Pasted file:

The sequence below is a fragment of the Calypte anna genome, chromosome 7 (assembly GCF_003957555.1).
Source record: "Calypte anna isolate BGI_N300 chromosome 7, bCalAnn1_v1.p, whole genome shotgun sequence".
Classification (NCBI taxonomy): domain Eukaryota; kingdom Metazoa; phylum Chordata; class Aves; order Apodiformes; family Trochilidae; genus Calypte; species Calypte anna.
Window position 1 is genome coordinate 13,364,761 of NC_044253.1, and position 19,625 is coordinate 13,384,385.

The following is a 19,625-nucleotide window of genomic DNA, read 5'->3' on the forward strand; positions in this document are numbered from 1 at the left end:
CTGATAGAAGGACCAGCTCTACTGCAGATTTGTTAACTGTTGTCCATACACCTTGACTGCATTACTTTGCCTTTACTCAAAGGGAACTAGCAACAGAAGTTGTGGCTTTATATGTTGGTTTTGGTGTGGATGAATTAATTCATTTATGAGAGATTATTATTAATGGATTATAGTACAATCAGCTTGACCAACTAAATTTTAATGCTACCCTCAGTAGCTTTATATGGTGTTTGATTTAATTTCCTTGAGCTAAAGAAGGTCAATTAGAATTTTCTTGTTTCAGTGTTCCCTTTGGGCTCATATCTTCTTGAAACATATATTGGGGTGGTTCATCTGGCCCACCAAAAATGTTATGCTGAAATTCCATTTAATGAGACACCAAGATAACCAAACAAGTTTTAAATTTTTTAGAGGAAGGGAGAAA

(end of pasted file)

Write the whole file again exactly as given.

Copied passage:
The sequence below is a fragment of the Calypte anna genome, chromosome 7 (assembly GCF_003957555.1).
Source record: "Calypte anna isolate BGI_N300 chromosome 7, bCalAnn1_v1.p, whole genome shotgun sequence".
Classification (NCBI taxonomy): domain Eukaryota; kingdom Metazoa; phylum Chordata; class Aves; order Apodiformes; family Trochilidae; genus Calypte; species Calypte anna.
Window position 1 is genome coordinate 13,364,761 of NC_044253.1, and position 19,625 is coordinate 13,384,385.

The following is a 19,625-nucleotide window of genomic DNA, read 5'->3' on the forward strand; positions in this document are numbered from 1 at the left end:
CTGATAGAAGGACCAGCTCTACTGCAGATTTGTTAACTGTTGTCCATACACCTTGACTGCATTACTTTGCCTTTACTCAAAGGGAACTAGCAACAGAAGTTGTGGCTTTATATGTTGGTTTTGGTGTGGATGAATTAATTCATTTATGAGAGATTATTATTAATGGATTATAGTACAATCAGCTTGACCAACTAAATTTTAATGCTACCCTCAGTAGCTTTATATGGTGTTTGATTTAATTTCCTTGAGCTAAAGAAGGTCAATTAGAATTTTCTTGTTTCAGTGTTCCCTTTGGGCTCATATCTTCTTGAAACATATATTGGGGTGGTTCATCTGGCCCACCAAAAATGTTATGCTGAAATTCCATTTAATGAGACACCAAGATAACCAAACAAGTTTTAAATTTTTTAGAGGAAGGGAGAAA